Food for Thought
Out of the Mouths of Babes
I am reliably informed that I was a well-behaved child (the source of this information is none other than my parents, neither of whom are known to be shy in expressing themselves on this topic!) Part of the reason for my good behaviour was no doubt a naturally sweet disposition - or so I like to believe...
An equally important factor behind it however, was probably "the look". This consisted of a lightning-swift glance sent my direction by a reproving parent, usually my mother. Whatever my action of the moment may have been, ranging from the desire to play with another child's toys for too long or showing a total (and somewhat ill-mannered) lack of self-control in approaching the refreshments offered at the home of a friend, the look was 100% effective! I was never in any doubt who was the boss in my relationship with my parents...
The youth of today, however, seem to have quite a different view of the dynamics of the parent-child relationship. Indeed, one frequently sees the traditional power dynamic turned on its head! And this can be done through a variety of tactics, ranging from clever strategies and quiet self-assertion, to direct confrontation.
Sometimes, the sheer unexpectedness of a full frontal assault can leave an unsuspecting adult speechless. Like a friend of mine, who was quite expertly outmanoeuvred by her 22 month old daughter. My friend is highly averse to swearing of any kind, and her entire household is familiar with the fact that she does not want her daughter to pick up any bad habits in this regard.
So she was quite shocked when her daughter Joya recently commented, quite conversationally, "Dhush-shala" (roughly translating to a swear word with the equivalent force - though not the exact meaning - of oh hell"). In horror, she said, in a very grave tone "Joya, what did you just say?!" Her not quite two-year-old looked at her consideringly and clearly going for the damage-control option, said innocently "Dhut…" (a rather milder expression are responding roughly to "heck")! Needless to say, her mother is still recovering from that particular encounter.
There are of course many parents who also find themselves profoundly regretting something that they unintentionally let drop in front of their offspring e.g. the occasional, spontaneous swear word. However, that realisation must be all the more bitter when you find that your child quotes your own assertions back to you.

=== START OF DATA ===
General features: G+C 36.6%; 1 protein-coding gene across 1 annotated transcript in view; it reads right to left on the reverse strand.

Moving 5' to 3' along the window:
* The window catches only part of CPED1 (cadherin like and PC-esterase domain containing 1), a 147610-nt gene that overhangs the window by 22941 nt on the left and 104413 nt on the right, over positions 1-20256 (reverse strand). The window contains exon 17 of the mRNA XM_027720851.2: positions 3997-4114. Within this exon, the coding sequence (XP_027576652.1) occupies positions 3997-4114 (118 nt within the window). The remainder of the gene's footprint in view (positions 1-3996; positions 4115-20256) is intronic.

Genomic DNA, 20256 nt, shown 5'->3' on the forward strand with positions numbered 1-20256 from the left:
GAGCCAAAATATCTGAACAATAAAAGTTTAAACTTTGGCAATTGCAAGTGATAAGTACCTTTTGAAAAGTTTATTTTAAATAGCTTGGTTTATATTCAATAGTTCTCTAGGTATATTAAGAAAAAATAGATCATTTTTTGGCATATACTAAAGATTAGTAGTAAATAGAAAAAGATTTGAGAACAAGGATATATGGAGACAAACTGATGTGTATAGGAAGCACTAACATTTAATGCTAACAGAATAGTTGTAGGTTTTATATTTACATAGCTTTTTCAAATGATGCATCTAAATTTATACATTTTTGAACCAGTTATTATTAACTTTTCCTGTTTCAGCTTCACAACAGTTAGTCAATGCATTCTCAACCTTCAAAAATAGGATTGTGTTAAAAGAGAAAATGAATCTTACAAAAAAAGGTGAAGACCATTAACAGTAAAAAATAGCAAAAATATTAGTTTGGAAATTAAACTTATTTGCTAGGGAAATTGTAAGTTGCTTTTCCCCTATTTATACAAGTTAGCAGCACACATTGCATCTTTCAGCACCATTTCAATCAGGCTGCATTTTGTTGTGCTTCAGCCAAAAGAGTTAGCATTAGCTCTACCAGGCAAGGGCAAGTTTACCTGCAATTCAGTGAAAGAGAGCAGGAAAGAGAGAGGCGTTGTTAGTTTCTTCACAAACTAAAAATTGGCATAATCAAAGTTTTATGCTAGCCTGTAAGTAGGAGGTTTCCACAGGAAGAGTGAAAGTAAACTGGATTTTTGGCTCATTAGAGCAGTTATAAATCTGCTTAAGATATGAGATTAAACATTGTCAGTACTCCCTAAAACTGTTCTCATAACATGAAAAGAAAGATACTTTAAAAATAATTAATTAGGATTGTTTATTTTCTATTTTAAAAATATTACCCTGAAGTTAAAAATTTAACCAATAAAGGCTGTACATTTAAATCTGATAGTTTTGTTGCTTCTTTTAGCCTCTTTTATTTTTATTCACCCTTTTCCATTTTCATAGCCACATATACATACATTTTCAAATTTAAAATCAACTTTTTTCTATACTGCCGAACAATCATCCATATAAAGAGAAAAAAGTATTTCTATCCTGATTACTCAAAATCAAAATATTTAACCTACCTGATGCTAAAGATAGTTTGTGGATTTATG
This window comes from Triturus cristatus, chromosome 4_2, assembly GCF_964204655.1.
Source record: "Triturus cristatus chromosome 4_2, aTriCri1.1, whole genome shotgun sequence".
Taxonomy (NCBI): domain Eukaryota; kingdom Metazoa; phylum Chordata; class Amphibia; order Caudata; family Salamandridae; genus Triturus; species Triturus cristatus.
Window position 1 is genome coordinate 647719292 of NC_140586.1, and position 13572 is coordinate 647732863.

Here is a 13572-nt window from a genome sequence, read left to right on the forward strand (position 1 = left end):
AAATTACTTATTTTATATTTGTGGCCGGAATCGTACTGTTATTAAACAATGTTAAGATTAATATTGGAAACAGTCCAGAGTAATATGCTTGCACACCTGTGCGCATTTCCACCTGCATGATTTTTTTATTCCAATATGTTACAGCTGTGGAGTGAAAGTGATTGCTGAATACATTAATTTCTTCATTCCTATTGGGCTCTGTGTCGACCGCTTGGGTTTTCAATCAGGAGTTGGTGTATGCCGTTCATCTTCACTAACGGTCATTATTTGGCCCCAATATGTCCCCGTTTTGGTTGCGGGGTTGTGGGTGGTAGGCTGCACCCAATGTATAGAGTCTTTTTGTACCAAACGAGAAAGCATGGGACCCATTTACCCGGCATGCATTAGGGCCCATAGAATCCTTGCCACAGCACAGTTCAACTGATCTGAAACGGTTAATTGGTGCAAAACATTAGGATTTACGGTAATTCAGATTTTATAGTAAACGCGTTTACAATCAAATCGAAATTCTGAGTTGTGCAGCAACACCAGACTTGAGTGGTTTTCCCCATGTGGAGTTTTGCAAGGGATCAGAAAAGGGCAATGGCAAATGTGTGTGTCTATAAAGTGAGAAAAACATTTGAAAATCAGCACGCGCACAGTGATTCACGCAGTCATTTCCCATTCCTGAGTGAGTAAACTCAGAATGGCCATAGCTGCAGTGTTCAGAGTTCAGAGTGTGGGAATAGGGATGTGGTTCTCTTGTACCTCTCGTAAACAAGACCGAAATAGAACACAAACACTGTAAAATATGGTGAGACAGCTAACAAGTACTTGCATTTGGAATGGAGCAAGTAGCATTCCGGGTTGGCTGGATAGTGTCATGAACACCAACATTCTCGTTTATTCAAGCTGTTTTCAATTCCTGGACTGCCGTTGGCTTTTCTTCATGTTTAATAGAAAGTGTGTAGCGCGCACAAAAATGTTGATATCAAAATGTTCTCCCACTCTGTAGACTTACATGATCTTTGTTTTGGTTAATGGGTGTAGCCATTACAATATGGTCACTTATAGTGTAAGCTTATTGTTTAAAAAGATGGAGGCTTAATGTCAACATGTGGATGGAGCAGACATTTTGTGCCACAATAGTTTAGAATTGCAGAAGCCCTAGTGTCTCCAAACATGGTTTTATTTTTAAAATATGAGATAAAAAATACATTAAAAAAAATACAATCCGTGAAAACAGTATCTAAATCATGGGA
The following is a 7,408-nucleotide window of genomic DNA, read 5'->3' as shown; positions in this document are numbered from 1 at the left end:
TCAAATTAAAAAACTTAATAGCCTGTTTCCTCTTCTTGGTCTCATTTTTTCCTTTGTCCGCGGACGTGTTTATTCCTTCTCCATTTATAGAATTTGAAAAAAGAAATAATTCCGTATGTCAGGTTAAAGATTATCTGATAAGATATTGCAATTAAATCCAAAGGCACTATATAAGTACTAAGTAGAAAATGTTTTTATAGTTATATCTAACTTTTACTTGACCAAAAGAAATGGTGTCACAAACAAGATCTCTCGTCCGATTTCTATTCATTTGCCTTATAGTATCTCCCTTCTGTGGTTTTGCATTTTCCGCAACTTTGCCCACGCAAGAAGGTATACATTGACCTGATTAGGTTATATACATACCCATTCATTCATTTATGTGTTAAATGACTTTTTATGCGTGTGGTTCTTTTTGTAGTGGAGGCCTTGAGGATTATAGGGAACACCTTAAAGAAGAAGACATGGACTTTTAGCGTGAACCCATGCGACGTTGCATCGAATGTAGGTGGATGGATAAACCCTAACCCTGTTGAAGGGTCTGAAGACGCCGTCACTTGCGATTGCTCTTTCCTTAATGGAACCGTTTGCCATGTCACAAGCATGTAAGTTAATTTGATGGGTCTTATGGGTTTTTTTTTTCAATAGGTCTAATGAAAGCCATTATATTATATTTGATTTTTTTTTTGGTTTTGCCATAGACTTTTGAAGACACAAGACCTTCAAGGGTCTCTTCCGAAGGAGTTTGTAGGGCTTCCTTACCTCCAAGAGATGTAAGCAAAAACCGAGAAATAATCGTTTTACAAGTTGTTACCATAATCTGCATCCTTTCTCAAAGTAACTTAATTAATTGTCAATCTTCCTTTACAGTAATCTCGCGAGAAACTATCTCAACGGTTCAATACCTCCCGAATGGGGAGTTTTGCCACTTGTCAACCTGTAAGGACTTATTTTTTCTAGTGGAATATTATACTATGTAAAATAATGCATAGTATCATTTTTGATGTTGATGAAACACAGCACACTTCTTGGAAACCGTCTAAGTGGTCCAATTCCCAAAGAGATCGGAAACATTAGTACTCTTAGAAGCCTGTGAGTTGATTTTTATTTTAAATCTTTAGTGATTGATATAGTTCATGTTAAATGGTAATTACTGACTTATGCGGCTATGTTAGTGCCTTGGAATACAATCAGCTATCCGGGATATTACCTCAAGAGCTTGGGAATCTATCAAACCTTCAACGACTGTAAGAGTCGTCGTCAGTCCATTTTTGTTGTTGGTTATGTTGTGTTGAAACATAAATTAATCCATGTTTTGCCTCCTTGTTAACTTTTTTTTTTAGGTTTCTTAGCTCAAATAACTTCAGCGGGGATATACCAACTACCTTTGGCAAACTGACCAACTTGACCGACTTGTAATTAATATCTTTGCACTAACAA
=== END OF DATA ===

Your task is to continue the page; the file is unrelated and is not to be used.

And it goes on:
Like my friend Runa, whose daughter Zara had clearly heard one remonstration a few times too many. Runa had a somewhat unwelcome surprise when her five-year-old recently admonished her for getting aggravated about something, by saying "Just calm down, Mummy - Everything will be fine if you just calm down"!
Another piece of adult wisdom that returned to bite its originator came in the form of a six-year-old who decided to share her own anguish at the haircut which had resulted in the loss of some of her precious curls, with one of her dolls. Her horrified mother returned home to find that she had chopped off all her doll's hair, and her mother's rebuke was met with a calm assertion that "it will all grow back soon"...!
Of course, sometimes a challenge to adult authority can take the form of naked confrontation. Like my colleague's son, aged four at the time, who met his mother's attempt to discipline him by putting the television off with a threat that she would learn her lesson when his father returned from work. My colleague, upon entering his home, was greeted with the immortal words, "Tell your wife that she can't treat me like this" (tomar bou-key bolo jano amar shathey erokom na koray)! It certainly must be true that some children exist primarily to make you appreciate your own.
Often, a gentle rebuke can obtain the best results. My friend Rosita has for some time been lamenting the fact that her four-year-old son, Mateo, is growing up all too swiftly from babyhood and becoming an assertive young man. On one occasion, she said to him, "You're getting so big, so you'll be all grown up! But I don't want you to grow up so fast..." Without missing a beat, Mateo said chidingly, "But Mamma, I want to grow up, you have to let me grow! I let you grow!"
And of course, there are just those times when you know that the child in your life is running rings around you. When my niece was five, she once told me that I spent too much time working, and that it was making me too tired to play with her when I got home from work. She suggested, quite sincerely, that I raise the matter with my boss, and explain to him that he should give me less work. I tried my best to to make her understand that this was just not an option, but she looked at me pleadingly and said (in the tones of a parent coaxing their child to eat vegetables), "Just try, okay?"
Needless to say, I had forgotten all about this conversation, when she raised it with me again a few days later. "Did you ask your boss?" she said. Deciding that it was too hard to go through the explanation of why I could not do so yet another time, I decided to take the easy way out and simply said, "Yes, I did."
"So what did he say?" she asked. "He said what I already told you that he would say. He said, if I didn't want to work hard, I should just go home", I said to her firmly. She looked at me for a moment, and said with absolute certainty, "You're lying - you never asked him!" And with that, she turned and marched calmly off, leaving me speechless...
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